Location and Times
 

Land Acknowledgments in Difficult Times

CBC’s Baronness Von Sketch show recently aired a comedy sketch having the ladies attending a theatre production where a land acknowledgment was happening. When the theatre staff member said, ‘we acknowledge that we meet tonight on traditional indigenous land’, one woman in the audience turned to her friend and said, “Did she say we’re on someone’s land? Should we leave?”

Comedy can often ask better and deeper questions than all our serious talking heads can manage.

Jonathan Kay, in a recent Quillette article, writes: The practice of land acknowledements is rooted in good intentions, and originally had real educational value. Indigenous lands often were seized through a mixture of brutality and theft. In many cases, the reserves on which Indigenous peoples now live don’t even correspond with traditional territories: Tribes typically were expelled from fertile lands for the benefit of white farmers, and often were left to languish in remote flood planes with little economic value. As Canada urbanized, these communities and their histories became invisible to most Canadians. Land acknowledgments were conceived, in part, as a means to remedy this ignorance.  a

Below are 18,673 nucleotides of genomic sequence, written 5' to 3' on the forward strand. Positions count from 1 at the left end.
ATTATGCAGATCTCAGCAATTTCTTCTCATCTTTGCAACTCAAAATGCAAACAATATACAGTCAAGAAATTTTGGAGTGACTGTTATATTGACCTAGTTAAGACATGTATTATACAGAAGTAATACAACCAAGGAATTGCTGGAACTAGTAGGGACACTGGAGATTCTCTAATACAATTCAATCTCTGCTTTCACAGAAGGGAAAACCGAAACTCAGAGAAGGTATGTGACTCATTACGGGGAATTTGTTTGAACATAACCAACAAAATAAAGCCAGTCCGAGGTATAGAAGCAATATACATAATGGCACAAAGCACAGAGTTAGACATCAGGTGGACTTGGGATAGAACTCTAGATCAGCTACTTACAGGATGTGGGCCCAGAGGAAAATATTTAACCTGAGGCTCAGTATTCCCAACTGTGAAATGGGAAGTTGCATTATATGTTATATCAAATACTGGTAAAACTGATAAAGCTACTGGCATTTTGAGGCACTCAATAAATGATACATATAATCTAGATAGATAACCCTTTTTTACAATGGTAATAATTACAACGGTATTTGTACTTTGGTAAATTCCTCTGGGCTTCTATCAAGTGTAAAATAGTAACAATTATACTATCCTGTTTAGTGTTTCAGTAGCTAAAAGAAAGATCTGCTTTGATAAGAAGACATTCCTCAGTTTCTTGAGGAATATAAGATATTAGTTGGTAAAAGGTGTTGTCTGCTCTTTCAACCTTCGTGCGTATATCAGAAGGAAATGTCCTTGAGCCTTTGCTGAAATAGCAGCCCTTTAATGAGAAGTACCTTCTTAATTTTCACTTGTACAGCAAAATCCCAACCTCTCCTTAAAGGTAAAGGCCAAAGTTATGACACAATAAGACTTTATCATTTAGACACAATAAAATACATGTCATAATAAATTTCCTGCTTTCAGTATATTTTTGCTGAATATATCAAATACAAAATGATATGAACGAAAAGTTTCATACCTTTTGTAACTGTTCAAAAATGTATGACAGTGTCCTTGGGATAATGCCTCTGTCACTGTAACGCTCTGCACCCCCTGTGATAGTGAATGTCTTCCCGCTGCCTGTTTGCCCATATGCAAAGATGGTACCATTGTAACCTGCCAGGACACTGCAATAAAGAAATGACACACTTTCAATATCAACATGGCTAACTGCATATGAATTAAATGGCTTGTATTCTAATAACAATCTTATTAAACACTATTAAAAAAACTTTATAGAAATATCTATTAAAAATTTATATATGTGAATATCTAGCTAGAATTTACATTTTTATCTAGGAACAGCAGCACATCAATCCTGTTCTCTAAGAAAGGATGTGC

So today we honour that this is traditional indigenous land of the Cree, Blackfoot, Metis, Nakota Sioux, Dene Tha, and others with whom we are in Treaty partnership.

We really are slowly learning to ask new and deeper questions, but it’s time. We’re learning the difference between inconvenience and lifetimes of neglect. We’re learning the day to day and generational impact of injustice and racism. We’re asking what reconciliation can mean when there isn’t agreement. We’re asking how to have conversations not just about history, but about our future lives together. And so we balance the reality that this land has a complicated, painful history and the need for all of us – indigenous and non-indigenous alike – to find a productive focus on common values and projects, as challenging as it always is when we don’t all speak with one voice. With gratitude, we continue the journey.

 

*Christopher New spoke these words as the land acknowledgment at SSUC on Sunday, February 23, 2020.

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